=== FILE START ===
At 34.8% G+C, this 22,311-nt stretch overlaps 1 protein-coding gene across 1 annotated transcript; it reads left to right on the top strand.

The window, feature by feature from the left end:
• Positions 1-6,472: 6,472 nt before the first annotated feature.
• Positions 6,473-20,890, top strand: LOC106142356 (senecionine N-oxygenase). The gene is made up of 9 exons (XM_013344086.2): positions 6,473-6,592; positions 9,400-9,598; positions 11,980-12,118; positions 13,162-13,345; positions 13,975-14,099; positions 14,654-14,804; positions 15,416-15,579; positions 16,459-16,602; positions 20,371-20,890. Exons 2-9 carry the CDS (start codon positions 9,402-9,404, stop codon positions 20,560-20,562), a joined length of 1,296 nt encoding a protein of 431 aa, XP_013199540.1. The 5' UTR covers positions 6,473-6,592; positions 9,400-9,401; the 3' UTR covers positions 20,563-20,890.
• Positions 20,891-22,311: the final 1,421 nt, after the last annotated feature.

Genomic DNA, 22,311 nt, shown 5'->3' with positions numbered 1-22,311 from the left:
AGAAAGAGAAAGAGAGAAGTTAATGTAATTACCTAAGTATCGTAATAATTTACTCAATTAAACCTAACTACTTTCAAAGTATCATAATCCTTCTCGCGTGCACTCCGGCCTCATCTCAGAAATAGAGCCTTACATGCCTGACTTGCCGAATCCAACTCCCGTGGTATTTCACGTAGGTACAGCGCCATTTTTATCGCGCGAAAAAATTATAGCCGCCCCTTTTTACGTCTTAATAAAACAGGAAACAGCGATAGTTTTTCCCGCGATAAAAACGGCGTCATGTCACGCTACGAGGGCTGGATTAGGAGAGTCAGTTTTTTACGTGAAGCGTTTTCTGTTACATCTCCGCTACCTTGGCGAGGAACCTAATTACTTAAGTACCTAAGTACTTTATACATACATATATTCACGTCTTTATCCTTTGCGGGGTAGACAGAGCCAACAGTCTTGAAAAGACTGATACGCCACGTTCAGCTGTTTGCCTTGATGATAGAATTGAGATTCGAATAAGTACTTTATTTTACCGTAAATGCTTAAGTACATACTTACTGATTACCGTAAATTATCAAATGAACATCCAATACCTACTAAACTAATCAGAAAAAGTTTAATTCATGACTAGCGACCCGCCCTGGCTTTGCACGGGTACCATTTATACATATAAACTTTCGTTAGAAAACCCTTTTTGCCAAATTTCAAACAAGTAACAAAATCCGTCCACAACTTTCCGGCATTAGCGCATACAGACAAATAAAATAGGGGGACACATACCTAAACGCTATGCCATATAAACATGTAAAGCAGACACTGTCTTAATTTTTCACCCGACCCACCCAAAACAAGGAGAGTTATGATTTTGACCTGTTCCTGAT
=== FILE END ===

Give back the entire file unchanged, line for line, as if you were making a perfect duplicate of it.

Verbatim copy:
At 34.8% G+C, this 22,311-nt stretch overlaps 1 protein-coding gene across 1 annotated transcript; it reads left to right on the top strand.

The window, feature by feature from the left end:
• Positions 1-6,472: 6,472 nt before the first annotated feature.
• Positions 6,473-20,890, top strand: LOC106142356 (senecionine N-oxygenase). The gene is made up of 9 exons (XM_013344086.2): positions 6,473-6,592; positions 9,400-9,598; positions 11,980-12,118; positions 13,162-13,345; positions 13,975-14,099; positions 14,654-14,804; positions 15,416-15,579; positions 16,459-16,602; positions 20,371-20,890. Exons 2-9 carry the CDS (start codon positions 9,402-9,404, stop codon positions 20,560-20,562), a joined length of 1,296 nt encoding a protein of 431 aa, XP_013199540.1. The 5' UTR covers positions 6,473-6,592; positions 9,400-9,401; the 3' UTR covers positions 20,563-20,890.
• Positions 20,891-22,311: the final 1,421 nt, after the last annotated feature.

Genomic DNA, 22,311 nt, shown 5'->3' with positions numbered 1-22,311 from the left:
AGAAAGAGAAAGAGAGAAGTTAATGTAATTACCTAAGTATCGTAATAATTTACTCAATTAAACCTAACTACTTTCAAAGTATCATAATCCTTCTCGCGTGCACTCCGGCCTCATCTCAGAAATAGAGCCTTACATGCCTGACTTGCCGAATCCAACTCCCGTGGTATTTCACGTAGGTACAGCGCCATTTTTATCGCGCGAAAAAATTATAGCCGCCCCTTTTTACGTCTTAATAAAACAGGAAACAGCGATAGTTTTTCCCGCGATAAAAACGGCGTCATGTCACGCTACGAGGGCTGGATTAGGAGAGTCAGTTTTTTACGTGAAGCGTTTTCTGTTACATCTCCGCTACCTTGGCGAGGAACCTAATTACTTAAGTACCTAAGTACTTTATACATACATATATTCACGTCTTTATCCTTTGCGGGGTAGACAGAGCCAACAGTCTTGAAAAGACTGATACGCCACGTTCAGCTGTTTGCCTTGATGATAGAATTGAGATTCGAATAAGTACTTTATTTTACCGTAAATGCTTAAGTACATACTTACTGATTACCGTAAATTATCAAATGAACATCCAATACCTACTAAACTAATCAGAAAAAGTTTAATTCATGACTAGCGACCCGCCCTGGCTTTGCACGGGTACCATTTATACATATAAACTTTCGTTAGAAAACCCTTTTTGCCAAATTTCAAACAAGTAACAAAATCCGTCCACAACTTTCCGGCATTAGCGCATACAGACAAATAAAATAGGGGGACACATACCTAAACGCTATGCCATATAAACATGTAAAGCAGACACTGTCTTAATTTTTCACCCGACCCACCCAAAACAAGGAGAGTTATGATTTTGACCTGTTCCTGAT